Above Tigh Neachtain's landmark pub is home to Artisan, one of Galway's more interesting and constantly evolving restaurants. Artisan enjoy a mutually beneficial symbiotic relationship with their downstairs neighbor, Neactains, and have teamed up to offer a lunch menu. The gastropub-style lunch menu pairs each dish with a drink option such as craft beer, artisan cider or select wines from the pubs extensive beverage list.
Starters here could include a creamy Atlantic seafood chowder paired with Galway Hooker pale ale and an Irish mezze plate, gubeen chorizo and salami, macroom mozzarella, pickled veg and tapenade paired with Hazana Crianza Rioja. The mains include a sticky beef rib with celeriac pureé and potato fondant paired with Cosmic Cow milk stout or the wild Connemara risotto with sea spinach, wild pea, purselane, dilisk, woodsorrel and wild garlic all foraged from the shores & mountains of Connemara. For a lighter lunch, there is a selection of inventive sandwiches and salads similarly paired.
Neactain’s is well known for its strong connection with Galway’s arts and musical communities and this superior food offering adds to its bohemian allure. The menu here is served between 12 noon and 3pm. Approaching along the city’s busiest street, you will find settings on tables outside this restaurant diminutive street level frontage. Crisp linen, and glistening glass are laid out invitingly, on a coveted few seats sandwiched between the pub and a bijou coffee shop on this pedestrian thoroughfare. Follow the soft grey carpet up the narrow stairs and it brings you to a warm cocoon of a space with thick walls and an elegant old oak floor. Built in 1894 the building is full of charm and character with romantic window tables looking out onto the medieval streets of Galway and the always bustling Quay Street and Cross Street intersection.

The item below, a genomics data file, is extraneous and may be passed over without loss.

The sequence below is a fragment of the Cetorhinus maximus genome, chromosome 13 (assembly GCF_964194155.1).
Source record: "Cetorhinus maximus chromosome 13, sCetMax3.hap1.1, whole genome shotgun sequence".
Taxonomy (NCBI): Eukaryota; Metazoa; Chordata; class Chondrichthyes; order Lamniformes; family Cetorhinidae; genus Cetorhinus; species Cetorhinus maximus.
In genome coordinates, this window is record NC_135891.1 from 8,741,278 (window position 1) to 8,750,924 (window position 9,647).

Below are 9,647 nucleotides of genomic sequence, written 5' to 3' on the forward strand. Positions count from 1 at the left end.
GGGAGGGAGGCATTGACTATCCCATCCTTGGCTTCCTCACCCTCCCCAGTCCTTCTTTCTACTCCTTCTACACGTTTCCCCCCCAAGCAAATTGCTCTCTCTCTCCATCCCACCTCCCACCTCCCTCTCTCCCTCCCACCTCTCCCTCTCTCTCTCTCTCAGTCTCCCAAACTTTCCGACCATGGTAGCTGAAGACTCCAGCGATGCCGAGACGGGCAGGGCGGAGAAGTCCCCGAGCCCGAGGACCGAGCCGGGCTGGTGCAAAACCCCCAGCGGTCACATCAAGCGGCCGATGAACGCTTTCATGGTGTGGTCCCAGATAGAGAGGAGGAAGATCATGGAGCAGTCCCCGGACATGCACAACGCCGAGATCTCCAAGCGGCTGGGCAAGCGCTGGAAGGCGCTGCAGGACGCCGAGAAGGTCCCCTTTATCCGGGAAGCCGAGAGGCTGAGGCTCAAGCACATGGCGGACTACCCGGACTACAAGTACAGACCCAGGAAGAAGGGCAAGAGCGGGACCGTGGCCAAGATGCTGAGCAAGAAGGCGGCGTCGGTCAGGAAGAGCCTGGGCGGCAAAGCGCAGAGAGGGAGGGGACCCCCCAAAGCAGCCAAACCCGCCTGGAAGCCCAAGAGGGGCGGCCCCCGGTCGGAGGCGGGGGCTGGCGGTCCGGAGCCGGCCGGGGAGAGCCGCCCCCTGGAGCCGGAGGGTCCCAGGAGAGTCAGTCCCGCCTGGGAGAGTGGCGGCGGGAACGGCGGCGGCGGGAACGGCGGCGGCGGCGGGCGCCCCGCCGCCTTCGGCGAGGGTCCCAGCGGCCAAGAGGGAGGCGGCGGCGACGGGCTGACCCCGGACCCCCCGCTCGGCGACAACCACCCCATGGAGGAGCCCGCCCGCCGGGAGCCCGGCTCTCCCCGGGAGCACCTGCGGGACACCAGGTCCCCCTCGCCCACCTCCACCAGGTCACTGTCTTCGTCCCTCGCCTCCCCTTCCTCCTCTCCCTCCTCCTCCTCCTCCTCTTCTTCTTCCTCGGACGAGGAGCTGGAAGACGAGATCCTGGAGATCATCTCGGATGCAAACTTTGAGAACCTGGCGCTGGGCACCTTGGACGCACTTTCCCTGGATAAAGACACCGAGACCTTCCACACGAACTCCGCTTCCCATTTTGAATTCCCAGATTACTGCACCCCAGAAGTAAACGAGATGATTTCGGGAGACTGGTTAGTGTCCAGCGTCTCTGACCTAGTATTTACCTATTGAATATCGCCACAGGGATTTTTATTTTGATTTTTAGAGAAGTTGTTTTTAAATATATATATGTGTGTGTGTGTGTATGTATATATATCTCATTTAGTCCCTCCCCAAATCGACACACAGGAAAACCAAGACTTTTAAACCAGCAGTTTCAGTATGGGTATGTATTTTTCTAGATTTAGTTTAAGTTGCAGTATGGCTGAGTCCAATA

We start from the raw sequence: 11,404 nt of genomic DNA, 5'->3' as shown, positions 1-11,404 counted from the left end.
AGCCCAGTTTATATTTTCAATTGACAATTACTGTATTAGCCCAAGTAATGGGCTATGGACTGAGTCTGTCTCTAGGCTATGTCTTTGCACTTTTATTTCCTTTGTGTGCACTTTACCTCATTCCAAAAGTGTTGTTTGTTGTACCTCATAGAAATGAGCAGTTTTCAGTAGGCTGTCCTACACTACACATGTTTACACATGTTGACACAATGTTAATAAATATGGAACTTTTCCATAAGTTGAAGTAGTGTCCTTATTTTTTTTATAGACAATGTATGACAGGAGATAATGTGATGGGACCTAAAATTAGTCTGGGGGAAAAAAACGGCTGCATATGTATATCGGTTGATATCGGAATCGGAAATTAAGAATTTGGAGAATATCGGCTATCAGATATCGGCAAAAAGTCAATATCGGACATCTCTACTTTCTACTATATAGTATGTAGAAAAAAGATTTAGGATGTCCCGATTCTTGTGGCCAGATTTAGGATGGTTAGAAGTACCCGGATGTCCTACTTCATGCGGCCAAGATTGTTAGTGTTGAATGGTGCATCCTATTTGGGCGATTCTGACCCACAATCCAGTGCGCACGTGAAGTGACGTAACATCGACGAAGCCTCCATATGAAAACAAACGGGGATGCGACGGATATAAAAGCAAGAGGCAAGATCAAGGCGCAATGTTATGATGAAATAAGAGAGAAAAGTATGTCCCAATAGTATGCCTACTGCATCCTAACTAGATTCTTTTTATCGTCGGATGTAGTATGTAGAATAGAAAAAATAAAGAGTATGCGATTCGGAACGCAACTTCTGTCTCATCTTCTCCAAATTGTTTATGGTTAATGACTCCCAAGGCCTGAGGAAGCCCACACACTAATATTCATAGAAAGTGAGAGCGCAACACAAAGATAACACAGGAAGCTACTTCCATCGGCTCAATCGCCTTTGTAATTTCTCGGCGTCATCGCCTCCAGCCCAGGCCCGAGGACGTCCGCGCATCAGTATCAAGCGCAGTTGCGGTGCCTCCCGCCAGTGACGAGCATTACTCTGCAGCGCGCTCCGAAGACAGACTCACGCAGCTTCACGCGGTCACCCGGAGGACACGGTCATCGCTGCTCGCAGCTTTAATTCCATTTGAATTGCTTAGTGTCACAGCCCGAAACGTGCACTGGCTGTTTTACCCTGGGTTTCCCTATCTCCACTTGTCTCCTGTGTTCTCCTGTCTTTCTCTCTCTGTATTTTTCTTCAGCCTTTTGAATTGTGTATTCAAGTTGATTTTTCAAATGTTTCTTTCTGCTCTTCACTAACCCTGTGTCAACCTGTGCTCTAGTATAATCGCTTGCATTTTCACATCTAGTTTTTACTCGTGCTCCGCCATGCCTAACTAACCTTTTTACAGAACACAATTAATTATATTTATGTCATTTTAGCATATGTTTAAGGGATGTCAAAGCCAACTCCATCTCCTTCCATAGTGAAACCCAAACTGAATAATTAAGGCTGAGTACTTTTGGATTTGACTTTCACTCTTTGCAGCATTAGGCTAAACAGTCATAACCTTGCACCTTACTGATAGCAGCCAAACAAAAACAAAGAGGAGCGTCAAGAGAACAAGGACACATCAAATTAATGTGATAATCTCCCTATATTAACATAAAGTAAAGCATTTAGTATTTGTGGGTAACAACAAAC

Upatairs eclectic artworks are dotted about the space and there is a tree of wire and amethyst adorning the serving counter. Music is low and mainly blue note jazz in the narrow dining room, and candlelight adds warmth to a restaurant that is already full of character. Owner and oenophile, Matt Skeffington has recently completed the prestigious Ballymaloe 12 Week Certificate which has inspired him to designed an updated contemporary Irish menu centred around in-season, locally grown and foraged ingredients. Matt is developing their own take on modern Irish food with a twist, food that is light, fresh and seasonal. Seafood features strongly and the dishes reference a wide range of world cuisines and techniques. Menus include an early dinner and full à la carte, with some evening dishes finding their way onto the lunch menu.
Artisan offers by far the best value fine dining option in the West in the form of its 'House Menu'. Even though the menu is short, choosing is not easy but delicious breads with butter and tapanade arrive to ease the decision making. Ham hock terrine could make a fine starter as would smoked fish plate, with mackerel pate and Kinvara salmon. We decide on the mezze plate, a collection of tasty Irish produce like Gubeen chorizo and Macroom mozzarella and a lovely vegetarian goats cheese basil and roasted red pepper parfait. Main courses include the popular beef rib or organic salmon. We try the confit pork belly and fennel and garlic linguini piled with sautéed crab claws - the portions here will more than satisfy, and the photogenic plating on plain white plates is a delight.
The wine list dabbles briefly in cocktails, eight wines are available by the glass with a relatively short but high quality list to choose from including a few premium or celebration bottles. The assiete of desserts play to the curious, you get a little taste of everything on one plate. On this occasion a light, citrus creme brûlée was the star of the quarter of sweets. Intriguing combinations are a feature throughout this well conceived menu, and the beautifully presented dishes are promptly served by charming staff with exemplary menu knowledge.
At €25 for the three courses it is outstanding value for money and popular with the pre-theatre dining crowd. Another great sting to Artisans already highly accomplished bow. Artisan continues to be what it always was, a winebar and restaurant serving great food with generosity and style. Brimful of character, it deservedly continues to be a local favorite.
Artisan Restaurant, Number 2 Quay Street, Galway. Tel: 091 532 655 Email: [email protected]